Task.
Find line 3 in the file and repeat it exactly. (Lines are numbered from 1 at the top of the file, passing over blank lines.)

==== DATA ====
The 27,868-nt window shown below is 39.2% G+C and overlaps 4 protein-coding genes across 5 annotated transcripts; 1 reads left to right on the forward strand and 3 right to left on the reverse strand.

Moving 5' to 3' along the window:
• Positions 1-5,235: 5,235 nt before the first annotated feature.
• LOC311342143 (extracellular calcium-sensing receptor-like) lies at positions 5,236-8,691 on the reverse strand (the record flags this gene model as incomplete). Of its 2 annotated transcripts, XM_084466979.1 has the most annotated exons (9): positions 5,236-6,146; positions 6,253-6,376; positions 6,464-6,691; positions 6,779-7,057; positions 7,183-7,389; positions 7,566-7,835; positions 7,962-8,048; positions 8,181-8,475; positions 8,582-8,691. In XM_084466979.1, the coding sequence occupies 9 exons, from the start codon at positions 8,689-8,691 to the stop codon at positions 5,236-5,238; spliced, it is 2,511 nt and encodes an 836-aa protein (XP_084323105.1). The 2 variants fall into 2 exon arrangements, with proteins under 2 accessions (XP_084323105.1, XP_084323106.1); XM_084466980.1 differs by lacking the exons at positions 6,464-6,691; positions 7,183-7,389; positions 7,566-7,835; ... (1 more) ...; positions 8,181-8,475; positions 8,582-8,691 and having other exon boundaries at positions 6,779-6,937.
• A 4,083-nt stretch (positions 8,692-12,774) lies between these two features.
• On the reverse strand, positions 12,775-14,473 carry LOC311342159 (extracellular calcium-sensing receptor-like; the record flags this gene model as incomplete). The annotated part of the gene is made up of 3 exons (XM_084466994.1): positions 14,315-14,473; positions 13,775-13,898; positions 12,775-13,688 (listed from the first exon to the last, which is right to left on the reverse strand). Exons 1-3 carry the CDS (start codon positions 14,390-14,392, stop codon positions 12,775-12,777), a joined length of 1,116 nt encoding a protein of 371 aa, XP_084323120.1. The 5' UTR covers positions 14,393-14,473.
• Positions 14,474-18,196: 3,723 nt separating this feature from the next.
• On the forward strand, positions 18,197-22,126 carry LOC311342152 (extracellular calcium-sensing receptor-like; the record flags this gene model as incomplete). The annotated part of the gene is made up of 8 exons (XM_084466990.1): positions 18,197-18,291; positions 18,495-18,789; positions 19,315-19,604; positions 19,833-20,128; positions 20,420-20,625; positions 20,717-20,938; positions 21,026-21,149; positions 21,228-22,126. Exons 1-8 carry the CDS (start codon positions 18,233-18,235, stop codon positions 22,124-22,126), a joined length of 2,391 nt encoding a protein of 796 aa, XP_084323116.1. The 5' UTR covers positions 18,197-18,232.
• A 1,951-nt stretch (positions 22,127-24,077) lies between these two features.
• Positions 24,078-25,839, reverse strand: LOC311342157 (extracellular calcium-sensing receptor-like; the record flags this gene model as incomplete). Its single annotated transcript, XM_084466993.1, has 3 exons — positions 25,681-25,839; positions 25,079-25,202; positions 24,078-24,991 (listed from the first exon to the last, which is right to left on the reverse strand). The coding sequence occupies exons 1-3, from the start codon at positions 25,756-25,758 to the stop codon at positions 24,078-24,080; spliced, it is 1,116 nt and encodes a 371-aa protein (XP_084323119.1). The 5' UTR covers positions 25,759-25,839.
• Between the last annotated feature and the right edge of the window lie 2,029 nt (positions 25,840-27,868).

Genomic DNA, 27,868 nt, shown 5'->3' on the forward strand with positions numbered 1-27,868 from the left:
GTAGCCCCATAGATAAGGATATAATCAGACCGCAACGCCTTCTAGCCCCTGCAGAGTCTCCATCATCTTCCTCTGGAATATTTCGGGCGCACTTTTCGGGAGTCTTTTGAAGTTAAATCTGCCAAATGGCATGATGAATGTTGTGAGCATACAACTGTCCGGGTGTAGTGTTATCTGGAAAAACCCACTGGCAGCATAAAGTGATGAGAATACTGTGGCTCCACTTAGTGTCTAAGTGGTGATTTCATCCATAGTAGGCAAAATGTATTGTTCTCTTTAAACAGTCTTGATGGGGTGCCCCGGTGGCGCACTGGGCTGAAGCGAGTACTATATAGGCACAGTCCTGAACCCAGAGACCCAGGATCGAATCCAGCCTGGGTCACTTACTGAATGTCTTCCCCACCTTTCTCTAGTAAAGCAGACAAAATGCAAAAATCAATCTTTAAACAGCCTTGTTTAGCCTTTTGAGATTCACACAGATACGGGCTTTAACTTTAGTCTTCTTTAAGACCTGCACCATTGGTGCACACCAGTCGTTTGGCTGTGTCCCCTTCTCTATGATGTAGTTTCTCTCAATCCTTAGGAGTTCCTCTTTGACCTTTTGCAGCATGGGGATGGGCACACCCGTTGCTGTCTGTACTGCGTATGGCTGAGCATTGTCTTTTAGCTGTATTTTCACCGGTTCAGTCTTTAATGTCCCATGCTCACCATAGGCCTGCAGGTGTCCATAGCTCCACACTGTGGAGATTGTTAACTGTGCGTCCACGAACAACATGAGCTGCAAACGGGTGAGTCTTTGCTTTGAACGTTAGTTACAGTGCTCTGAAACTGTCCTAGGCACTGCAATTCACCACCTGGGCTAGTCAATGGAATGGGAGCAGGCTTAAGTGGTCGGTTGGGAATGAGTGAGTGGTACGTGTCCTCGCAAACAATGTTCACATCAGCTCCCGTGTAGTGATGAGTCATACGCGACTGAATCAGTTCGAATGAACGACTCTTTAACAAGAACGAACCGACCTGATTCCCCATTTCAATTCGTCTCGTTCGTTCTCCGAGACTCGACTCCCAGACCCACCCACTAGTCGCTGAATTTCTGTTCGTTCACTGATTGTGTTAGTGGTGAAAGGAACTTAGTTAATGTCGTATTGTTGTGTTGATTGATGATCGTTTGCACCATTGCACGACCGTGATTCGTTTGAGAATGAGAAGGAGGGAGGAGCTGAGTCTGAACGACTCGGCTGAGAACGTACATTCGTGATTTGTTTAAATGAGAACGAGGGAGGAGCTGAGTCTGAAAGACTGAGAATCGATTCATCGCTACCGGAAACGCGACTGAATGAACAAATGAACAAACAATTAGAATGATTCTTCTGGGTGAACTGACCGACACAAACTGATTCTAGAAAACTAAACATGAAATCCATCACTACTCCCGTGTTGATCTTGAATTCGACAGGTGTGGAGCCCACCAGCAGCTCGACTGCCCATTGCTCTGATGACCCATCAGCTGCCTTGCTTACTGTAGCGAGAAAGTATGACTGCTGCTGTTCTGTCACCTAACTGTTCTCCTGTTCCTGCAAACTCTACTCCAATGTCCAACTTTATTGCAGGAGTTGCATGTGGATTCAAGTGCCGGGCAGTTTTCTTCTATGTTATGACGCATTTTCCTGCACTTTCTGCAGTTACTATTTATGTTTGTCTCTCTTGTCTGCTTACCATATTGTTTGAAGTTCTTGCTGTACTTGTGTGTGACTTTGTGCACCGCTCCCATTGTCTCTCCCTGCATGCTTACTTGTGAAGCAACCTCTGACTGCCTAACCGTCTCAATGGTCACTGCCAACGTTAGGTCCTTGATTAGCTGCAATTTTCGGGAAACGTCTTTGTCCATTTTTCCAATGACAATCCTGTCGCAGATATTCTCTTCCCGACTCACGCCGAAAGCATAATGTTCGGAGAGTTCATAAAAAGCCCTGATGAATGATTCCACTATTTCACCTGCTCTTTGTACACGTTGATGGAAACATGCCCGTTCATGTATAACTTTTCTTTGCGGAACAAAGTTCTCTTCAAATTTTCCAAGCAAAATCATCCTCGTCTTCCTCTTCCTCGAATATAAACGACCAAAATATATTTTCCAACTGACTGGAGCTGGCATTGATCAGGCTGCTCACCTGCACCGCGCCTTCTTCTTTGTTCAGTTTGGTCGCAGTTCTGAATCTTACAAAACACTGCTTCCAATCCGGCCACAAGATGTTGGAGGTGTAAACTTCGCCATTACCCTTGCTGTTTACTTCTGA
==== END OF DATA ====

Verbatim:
• Positions 1-5,235: 5,235 nt before the first annotated feature.